Part 1: How To Hit A Home Run Selling On eBay

May 12 2014, 11:23am CDT | by

There may come a day when you want to sell on eBay to cover the cost of a purchase or simply to earn a little extra cash. Even if someone like your teenage son can do the work for you, you need to follow one simple rule that I do, drawing from my years of experience and interviews with many sellers: unless you are absolutely certain of an item’s value, put it in an auction and stay the course.  When it comes to the truly rare and desirable, in almost all cases, water reaches its natural level.

Holly Holbrook from Alliance, Ohio makes her primary living selling on eBay because it allows her to be a stay-at-home mom. Each week she attends an auction to buy items for resale, from antique bed spreads to wall phones. This spring she happened upon an estate auction filled with sports relics. Holly beat out two other bidders to win a $47.50 lot containing a mini Pete Rose bat, an assortment of golf balls with logos, and a vintage Mickey Mantle store model baseball glove in very nice shape.

Mickey Mantle stands out as one of the most popular players of all time, right up there with Babe Ruth. And her glove was a top-of-the-line Rawlings personal model; the best money could buy in the 1960s. Holly looked up similar gloves on eBay. “I always try to research the value of my items before I purchase them and was hopeful I would receive $300 to $400,” she wrote me.

But this was not just any Mantle personal model glove, but an extremely rare XPGH model with a rolled-lace “PRO-STYLE H-WEB,” the closest retail version to Mantle’s actual playing glove. In 1999, the comedian and film star Billy Crystal paid $239,000 in a Sotheby’s auction for virtually an identical glove which Mantle had used in the mid-1960s. (This scarce pro model was also favored for a time by another Hall of Famer, Brooks Robinson.) Just a handful of XPGHs have ever surfaced in the hobby because Rawlings only produced them in 1968 in, apparently, limited quantities.

In the week-long auction 30 bids drove the final price to $2,425. “This sale definitely ranks number one on my list!” Holly wrote me. “I did have an idea that it was special, but it far exceeded my expectations.”  She and the happy winner both thanked God for smiling on them.

Meanwhile, another seller was probably kicking himself. Two months earlier he had sold an XPGH, albeit in inferior condition, for $350 through eBay’s Make an Offer option. This tool gives the seller an option of allowing buyers to submit their best offer for consideration; the seller has 48 hours to accept, decline, or make a counteroffer. Another tool, Buy It Now (BIN), sets a fixed price for immediate purchase. “Better a quick nickel than a slow dime,” an antiques dealer once told me. But had this seller waited a few more days for an auction to end, who knows how much more money he would have earned?

In the Internet age, it’s easy to do your homework. A quick search of the Mantle XPGH will take you to a discussion on the Vintage Baseball Glove Forum back in 2008 when collectors chided an unknown and untutored seller for selling one for $50 through BIN that surely would have topped $1000. This glove ended up selling privately to a collector for $1800.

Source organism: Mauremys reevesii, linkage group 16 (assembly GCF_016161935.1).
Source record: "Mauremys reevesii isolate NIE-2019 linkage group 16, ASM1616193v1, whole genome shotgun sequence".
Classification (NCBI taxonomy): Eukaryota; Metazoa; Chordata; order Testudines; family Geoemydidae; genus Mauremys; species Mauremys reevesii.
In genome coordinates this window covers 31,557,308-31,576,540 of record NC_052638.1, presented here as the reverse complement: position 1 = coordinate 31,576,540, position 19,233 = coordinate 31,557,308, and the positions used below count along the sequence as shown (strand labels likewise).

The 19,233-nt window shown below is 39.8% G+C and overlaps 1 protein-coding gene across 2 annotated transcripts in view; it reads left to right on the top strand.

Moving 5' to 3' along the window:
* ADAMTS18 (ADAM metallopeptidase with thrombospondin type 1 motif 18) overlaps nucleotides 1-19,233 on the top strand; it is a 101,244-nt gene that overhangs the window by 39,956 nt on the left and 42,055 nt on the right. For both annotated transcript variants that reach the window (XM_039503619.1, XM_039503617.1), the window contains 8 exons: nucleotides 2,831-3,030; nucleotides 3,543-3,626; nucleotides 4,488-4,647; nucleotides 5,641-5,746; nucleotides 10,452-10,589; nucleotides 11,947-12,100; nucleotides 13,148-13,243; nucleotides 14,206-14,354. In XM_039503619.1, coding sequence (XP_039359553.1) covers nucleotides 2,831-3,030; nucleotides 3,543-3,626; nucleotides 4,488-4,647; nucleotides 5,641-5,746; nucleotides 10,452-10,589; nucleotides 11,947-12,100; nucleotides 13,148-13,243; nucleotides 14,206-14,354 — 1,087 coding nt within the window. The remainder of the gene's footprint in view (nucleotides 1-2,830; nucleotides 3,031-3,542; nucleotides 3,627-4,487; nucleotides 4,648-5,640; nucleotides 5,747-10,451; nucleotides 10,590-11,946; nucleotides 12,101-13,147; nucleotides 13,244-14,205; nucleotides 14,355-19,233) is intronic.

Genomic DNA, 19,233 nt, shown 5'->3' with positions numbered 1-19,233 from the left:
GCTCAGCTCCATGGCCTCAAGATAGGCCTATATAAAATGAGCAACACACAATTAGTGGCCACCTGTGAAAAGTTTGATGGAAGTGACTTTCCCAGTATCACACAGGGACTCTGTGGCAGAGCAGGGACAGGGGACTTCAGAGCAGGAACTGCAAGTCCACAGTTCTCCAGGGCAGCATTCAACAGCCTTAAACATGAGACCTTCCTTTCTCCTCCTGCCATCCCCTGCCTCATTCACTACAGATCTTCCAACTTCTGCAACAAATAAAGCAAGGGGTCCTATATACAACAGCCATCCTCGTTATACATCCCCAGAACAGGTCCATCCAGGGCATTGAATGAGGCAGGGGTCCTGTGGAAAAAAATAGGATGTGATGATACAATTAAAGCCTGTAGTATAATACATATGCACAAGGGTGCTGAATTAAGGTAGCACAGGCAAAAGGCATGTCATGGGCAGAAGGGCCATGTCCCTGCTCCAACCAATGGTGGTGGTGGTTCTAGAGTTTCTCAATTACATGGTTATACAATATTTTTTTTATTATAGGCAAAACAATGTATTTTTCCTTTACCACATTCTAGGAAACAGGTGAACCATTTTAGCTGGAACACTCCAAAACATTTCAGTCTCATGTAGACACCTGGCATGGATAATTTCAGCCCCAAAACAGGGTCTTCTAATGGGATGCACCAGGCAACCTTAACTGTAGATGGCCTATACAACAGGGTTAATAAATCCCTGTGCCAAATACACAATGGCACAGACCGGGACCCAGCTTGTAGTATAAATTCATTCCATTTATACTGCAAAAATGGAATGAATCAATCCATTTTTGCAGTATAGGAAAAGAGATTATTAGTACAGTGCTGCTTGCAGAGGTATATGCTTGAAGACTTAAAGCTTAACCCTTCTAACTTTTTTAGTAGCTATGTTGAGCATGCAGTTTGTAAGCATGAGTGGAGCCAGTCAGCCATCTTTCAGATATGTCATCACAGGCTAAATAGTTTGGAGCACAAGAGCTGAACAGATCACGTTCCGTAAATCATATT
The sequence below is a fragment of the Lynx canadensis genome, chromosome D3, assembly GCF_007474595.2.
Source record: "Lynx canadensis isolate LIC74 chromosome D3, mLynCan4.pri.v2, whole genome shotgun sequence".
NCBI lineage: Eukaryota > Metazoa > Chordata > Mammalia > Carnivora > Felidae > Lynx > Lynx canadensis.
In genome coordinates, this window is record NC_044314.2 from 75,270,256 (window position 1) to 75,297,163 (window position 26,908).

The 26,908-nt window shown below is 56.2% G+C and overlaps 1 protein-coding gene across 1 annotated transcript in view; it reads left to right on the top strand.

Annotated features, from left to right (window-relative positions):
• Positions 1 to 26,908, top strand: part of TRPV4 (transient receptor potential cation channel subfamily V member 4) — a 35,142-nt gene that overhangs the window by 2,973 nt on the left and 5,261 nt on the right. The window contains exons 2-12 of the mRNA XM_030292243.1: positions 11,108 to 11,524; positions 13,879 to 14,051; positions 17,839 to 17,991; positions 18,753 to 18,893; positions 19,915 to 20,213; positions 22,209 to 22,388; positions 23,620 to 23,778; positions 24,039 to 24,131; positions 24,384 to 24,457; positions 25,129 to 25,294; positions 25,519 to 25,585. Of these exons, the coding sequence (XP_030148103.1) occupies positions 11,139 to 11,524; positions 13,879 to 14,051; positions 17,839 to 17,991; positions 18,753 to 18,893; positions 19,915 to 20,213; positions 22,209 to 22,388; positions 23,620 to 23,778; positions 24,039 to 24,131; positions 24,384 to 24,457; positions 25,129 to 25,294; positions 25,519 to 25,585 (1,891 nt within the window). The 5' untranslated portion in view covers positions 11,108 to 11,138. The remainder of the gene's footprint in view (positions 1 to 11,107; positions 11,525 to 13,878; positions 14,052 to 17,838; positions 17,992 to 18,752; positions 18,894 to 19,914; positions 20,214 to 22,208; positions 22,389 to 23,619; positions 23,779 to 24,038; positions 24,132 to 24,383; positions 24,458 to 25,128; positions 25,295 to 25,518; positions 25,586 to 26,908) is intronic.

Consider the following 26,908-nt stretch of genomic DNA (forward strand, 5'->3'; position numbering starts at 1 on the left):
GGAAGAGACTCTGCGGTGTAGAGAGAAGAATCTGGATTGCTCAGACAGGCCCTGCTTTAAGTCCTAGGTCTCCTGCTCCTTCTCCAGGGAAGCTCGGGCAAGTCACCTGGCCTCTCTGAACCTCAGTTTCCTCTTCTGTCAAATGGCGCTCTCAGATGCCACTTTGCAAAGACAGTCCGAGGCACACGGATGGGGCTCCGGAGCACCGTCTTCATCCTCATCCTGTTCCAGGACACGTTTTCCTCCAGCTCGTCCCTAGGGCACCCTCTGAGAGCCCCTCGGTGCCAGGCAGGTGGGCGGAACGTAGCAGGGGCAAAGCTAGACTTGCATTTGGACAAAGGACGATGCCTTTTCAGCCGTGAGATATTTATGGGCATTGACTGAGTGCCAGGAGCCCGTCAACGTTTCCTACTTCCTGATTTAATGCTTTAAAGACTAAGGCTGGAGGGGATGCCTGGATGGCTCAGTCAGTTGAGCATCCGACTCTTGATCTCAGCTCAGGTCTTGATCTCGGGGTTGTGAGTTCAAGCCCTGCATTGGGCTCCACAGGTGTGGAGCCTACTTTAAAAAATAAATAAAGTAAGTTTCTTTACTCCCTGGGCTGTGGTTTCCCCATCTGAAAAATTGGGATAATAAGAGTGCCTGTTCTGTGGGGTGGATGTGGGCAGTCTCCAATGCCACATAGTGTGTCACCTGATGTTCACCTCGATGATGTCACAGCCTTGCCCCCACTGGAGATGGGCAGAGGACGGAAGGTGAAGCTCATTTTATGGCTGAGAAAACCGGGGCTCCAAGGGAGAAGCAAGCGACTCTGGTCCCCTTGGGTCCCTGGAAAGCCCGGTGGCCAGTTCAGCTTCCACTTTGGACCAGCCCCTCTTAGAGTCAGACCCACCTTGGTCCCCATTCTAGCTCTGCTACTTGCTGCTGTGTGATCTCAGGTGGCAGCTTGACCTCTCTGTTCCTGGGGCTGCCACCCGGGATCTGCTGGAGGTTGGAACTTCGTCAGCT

There are no guarantees in life. I’ve occasionally been disappointed by auction results for my pieces. And I know dealers who snag great baseball cards at sharp discounts in the right week. Even so, the biggest moral of these stories is that if you think you have something special, let the natural laws of supply and demand determine the price.

Over the years, my passion for collecting vintage store model baseball gloves has led me to buy and sell hundreds of them and keep track of the market. In 2010, a husband and wife from Caribou, Maine went to a garage sale and found a rare early 1900s Spalding “tornado palm” baseball with circular stitching and sold it through an auction on eBay for $7699. “They asked the homeowner if they could take a look around,” wrote Rich Mueller in Sports Collectors Daily.  “They had no idea of its rarity or value and managed to avoid the temptation of ending the auction early for a low ball offer from collectors who tried to snare a bargain.” This past summer an equally rare, late1880s Spalding “tipped” finger catcher’s glove from Manchester, New Hampshire went for $7700 on eBay.

Last fall, a seller named Lisa in rural Missouri, who preferred to remain anonymous, learned the auction lesson the hard, if ultimately, happy, way.  She discovered a “fingerless” baseball glove, the first protection for catchers’ hands in the 1880s. In the auction’s first few minutes, an unscrupulous collector convinced her to end her auction early with a BIN price of $200, raising the ire of collectors on the baseball glove forum who bombarded Lisa with emails  alerting her to the big mistake she had made. She immediately canceled the deal and relisted the glove with an accurate description written by a friendly glove forum member.

The winning bid was $7200. “I have been hesitant to discuss this glove because it was a lucky attic find and this is a small town,” Lisa wrote me. “I won it fair and square at an auction and it was our good fortune that no one felt like going in the attic that day.” And it was Lisa’s good fortune to have friends on the forum, one of whom acknowledged her for “letting the auction run to completion, as everyone should.”

Stay tuned for future tips on buying and selling on eBay.


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